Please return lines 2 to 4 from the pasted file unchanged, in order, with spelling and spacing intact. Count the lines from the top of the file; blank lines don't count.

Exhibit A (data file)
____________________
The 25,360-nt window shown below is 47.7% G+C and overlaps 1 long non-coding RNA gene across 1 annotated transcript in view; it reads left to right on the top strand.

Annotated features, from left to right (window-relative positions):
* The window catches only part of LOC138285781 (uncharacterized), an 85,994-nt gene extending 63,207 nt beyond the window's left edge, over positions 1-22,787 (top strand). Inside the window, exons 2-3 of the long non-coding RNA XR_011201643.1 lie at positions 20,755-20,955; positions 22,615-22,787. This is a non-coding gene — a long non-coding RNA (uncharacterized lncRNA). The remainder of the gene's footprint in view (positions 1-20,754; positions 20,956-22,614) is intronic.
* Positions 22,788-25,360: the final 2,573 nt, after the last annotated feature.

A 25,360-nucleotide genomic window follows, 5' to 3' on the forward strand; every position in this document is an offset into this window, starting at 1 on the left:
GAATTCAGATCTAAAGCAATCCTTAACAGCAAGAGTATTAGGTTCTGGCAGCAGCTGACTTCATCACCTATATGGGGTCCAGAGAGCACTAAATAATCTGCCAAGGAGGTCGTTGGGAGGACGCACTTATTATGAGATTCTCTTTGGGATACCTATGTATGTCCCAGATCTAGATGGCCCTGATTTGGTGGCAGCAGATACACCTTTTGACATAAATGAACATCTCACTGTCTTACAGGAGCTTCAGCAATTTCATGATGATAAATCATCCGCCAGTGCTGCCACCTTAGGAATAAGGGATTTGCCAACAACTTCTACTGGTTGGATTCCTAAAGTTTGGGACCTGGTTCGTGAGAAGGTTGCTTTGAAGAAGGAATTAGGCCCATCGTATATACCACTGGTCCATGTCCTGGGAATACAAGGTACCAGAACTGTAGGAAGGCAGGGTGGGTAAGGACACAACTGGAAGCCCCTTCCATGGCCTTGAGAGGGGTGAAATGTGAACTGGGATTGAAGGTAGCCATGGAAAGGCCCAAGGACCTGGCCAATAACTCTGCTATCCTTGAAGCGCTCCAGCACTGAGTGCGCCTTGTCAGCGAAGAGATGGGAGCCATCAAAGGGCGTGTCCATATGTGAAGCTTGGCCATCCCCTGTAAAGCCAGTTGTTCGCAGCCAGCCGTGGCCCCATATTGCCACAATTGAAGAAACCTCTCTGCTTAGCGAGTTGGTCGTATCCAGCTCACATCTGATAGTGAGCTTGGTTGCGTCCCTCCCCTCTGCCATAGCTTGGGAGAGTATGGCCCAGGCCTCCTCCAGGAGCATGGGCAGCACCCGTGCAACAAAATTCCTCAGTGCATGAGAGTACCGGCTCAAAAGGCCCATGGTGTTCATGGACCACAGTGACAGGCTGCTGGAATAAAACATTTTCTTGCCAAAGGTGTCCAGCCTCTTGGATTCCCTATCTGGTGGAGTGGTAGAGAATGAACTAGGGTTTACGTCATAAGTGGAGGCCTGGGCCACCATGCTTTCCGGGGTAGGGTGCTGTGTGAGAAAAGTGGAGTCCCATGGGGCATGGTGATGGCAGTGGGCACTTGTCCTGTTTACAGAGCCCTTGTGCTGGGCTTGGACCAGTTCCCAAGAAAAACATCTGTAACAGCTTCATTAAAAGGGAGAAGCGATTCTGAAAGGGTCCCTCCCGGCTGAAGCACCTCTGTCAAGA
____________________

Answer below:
Annotated features, from left to right (window-relative positions):
* The window catches only part of LOC138285781 (uncharacterized), an 85,994-nt gene extending 63,207 nt beyond the window's left edge, over positions 1-22,787 (top strand). Inside the window, exons 2-3 of the long non-coding RNA XR_011201643.1 lie at positions 20,755-20,955; positions 22,615-22,787. This is a non-coding gene — a long non-coding RNA (uncharacterized lncRNA). The remainder of the gene's footprint in view (positions 1-20,754; positions 20,956-22,614) is intronic.
* Positions 22,788-25,360: the final 2,573 nt, after the last annotated feature.